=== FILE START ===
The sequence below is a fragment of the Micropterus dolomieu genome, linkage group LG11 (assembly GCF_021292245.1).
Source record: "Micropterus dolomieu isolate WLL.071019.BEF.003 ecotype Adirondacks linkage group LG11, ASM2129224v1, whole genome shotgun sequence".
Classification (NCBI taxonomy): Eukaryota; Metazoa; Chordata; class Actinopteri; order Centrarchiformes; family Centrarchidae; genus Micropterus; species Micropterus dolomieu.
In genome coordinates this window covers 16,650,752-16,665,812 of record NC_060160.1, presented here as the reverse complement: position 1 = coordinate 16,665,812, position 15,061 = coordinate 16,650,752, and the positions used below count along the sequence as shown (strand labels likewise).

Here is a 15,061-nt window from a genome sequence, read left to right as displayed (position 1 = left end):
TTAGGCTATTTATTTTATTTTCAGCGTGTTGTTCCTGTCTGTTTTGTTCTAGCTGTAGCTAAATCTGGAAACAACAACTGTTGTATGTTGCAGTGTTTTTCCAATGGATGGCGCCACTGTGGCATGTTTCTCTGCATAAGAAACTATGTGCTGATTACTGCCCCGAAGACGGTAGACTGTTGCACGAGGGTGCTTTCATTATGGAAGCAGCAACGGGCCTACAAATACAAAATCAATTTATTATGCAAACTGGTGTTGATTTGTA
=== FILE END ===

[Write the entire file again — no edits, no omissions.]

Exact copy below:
The sequence below is a fragment of the Micropterus dolomieu genome, linkage group LG11 (assembly GCF_021292245.1).
Source record: "Micropterus dolomieu isolate WLL.071019.BEF.003 ecotype Adirondacks linkage group LG11, ASM2129224v1, whole genome shotgun sequence".
Classification (NCBI taxonomy): Eukaryota; Metazoa; Chordata; class Actinopteri; order Centrarchiformes; family Centrarchidae; genus Micropterus; species Micropterus dolomieu.
In genome coordinates this window covers 16,650,752-16,665,812 of record NC_060160.1, presented here as the reverse complement: position 1 = coordinate 16,665,812, position 15,061 = coordinate 16,650,752, and the positions used below count along the sequence as shown (strand labels likewise).

Here is a 15,061-nt window from a genome sequence, read left to right as displayed (position 1 = left end):
TTAGGCTATTTATTTTATTTTCAGCGTGTTGTTCCTGTCTGTTTTGTTCTAGCTGTAGCTAAATCTGGAAACAACAACTGTTGTATGTTGCAGTGTTTTTCCAATGGATGGCGCCACTGTGGCATGTTTCTCTGCATAAGAAACTATGTGCTGATTACTGCCCCGAAGACGGTAGACTGTTGCACGAGGGTGCTTTCATTATGGAAGCAGCAACGGGCCTACAAATACAAAATCAATTTATTATGCAAACTGGTGTTGATTTGTA